Senator Lindsey Graham (R-S.C.) became the first Senate Republican to offer support for Supreme Court nominee Elena Kagan -- giving the White House an important though largely unnecessary bipartisan boost as the confirmation process proceeds.
On Tuesday, the South Carolina Republican announced his intention to back the president's court pick as the Senate Judiciary Committee -- on which he sits -- prepares to pass the nomination to the Senate floor. Earlier in the day, two other Republicans on the committee, Sens. Chuck Grassley (R-Iowa) and Ranking Member Jeff Sessions (R-Ala.), announced that they will oppose Kagan, leaving White House officials solely dependent on Graham for a Republican vote on the committee.
"No one spent more time trying to beat President Obama than I did, except maybe Senator McCain," Graham said, in explaining his decision. "But I understood we lost. President Obama won and I've got a lot of opportunity to disagree with him. But the Constitution in my view puts a requirement on me as a senator to not replace my judgment for his, not to think of the 100 reasons I would pick somebody differently, or pick a fight with Miss Kagan. It puts upon me a standard that stood the test of time, is the person qualified? Is it a person of good character? Are they someone that understands the difference between being a judge and a politician? And, quite frankly, I think she's passed all those tests."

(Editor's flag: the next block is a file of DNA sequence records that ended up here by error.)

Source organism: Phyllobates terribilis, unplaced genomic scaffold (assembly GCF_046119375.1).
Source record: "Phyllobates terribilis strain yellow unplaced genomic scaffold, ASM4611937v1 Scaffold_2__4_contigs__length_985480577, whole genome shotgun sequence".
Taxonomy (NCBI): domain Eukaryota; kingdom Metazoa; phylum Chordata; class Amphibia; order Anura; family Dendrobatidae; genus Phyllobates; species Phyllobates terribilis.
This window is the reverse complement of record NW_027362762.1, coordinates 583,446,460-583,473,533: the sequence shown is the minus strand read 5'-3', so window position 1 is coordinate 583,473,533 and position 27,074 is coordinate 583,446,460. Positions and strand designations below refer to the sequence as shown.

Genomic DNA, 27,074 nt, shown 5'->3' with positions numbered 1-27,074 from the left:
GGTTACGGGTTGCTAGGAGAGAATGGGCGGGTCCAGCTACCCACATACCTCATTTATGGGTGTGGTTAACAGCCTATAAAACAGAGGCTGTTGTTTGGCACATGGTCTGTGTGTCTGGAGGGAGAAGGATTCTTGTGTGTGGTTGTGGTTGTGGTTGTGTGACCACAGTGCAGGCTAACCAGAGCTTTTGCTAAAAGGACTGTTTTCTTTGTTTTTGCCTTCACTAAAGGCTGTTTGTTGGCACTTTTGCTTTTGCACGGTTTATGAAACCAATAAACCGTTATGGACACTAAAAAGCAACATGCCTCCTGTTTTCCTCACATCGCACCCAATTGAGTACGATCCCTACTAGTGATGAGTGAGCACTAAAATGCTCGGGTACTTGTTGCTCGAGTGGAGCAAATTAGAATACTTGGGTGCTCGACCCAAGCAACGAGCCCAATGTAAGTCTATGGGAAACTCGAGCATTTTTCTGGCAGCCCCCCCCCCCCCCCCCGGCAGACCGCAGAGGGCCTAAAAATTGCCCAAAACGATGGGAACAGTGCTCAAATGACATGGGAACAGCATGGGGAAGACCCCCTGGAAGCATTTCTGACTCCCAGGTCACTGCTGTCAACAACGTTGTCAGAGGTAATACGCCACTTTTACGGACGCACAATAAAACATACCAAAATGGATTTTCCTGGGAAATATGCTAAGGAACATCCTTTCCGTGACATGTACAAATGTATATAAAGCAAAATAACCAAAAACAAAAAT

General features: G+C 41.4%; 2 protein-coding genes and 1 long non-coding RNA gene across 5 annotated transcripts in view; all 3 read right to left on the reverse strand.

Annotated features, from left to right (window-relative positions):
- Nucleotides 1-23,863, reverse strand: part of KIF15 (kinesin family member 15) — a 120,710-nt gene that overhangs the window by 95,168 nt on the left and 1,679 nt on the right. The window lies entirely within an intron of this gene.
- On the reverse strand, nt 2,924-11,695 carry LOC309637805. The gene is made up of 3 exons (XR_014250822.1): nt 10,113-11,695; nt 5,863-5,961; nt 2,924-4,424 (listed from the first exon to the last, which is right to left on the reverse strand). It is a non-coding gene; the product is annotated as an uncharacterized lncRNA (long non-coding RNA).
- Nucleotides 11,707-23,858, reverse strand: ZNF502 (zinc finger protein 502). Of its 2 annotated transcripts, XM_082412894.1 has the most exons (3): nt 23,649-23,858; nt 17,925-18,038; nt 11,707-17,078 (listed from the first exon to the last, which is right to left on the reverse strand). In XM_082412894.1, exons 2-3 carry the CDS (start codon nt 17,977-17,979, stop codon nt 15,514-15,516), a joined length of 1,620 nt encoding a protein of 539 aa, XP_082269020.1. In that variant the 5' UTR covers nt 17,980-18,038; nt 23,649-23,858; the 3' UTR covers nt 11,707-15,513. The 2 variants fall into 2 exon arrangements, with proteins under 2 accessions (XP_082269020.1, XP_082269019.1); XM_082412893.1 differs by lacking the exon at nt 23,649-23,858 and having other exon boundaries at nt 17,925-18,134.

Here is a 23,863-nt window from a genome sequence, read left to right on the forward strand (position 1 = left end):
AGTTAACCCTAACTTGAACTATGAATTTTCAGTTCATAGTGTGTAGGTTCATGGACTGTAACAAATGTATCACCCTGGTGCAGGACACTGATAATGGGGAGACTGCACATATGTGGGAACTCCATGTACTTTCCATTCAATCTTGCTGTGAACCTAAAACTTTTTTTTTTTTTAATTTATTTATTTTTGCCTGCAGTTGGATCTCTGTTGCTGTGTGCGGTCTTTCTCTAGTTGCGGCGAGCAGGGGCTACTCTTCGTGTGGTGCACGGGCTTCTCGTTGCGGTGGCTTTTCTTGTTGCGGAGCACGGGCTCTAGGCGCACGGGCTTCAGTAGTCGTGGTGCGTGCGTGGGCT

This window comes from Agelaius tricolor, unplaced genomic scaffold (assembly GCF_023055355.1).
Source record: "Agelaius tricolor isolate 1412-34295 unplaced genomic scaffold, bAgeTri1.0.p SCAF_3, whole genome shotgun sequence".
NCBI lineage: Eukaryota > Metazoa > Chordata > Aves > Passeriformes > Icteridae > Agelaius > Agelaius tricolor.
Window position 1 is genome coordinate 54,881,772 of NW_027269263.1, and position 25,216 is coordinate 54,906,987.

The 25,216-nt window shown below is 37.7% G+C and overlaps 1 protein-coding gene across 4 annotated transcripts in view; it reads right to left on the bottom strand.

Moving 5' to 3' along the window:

The senator also cited, among other things, the endorsements that Kagan has received from conservative jurists and legal figures as a compelling reason for him to offer his support.
"I think she understands we're at war," said Graham. "When it comes time to evaluate people, I tend to listen to what people who have known the nominee longer than I have, what they say. And particularly impressive when a conservative can say something good about a liberal. That's being lost in this country a bit. And it's vice versa but Miguel Estrada's letter just really hit me hard. He said, "If such a person who has demonstrated great intellect, high accomplishment and upright life is not easily confirmable, I fear we will have reached a point where no capable person will readily accept a nomination for judicial service." Well, I'm not so sure we're there yet and I hope we never get there but that's something we should be mindful of. That's a good caution from Miguel Estrada about the Senate and where we're going and where the nation is going when confirming judges."
Graham's vote isn't necessary to ensure that Kagan will be considered by the entire Senate. The Democratic majority on the committee was enough for that. But it is a win for the White House, which put forward Kagan as a non-controversial nominee for the court, only to watch the GOP erect a host of partisan-driven critiques to block her path to confirmation.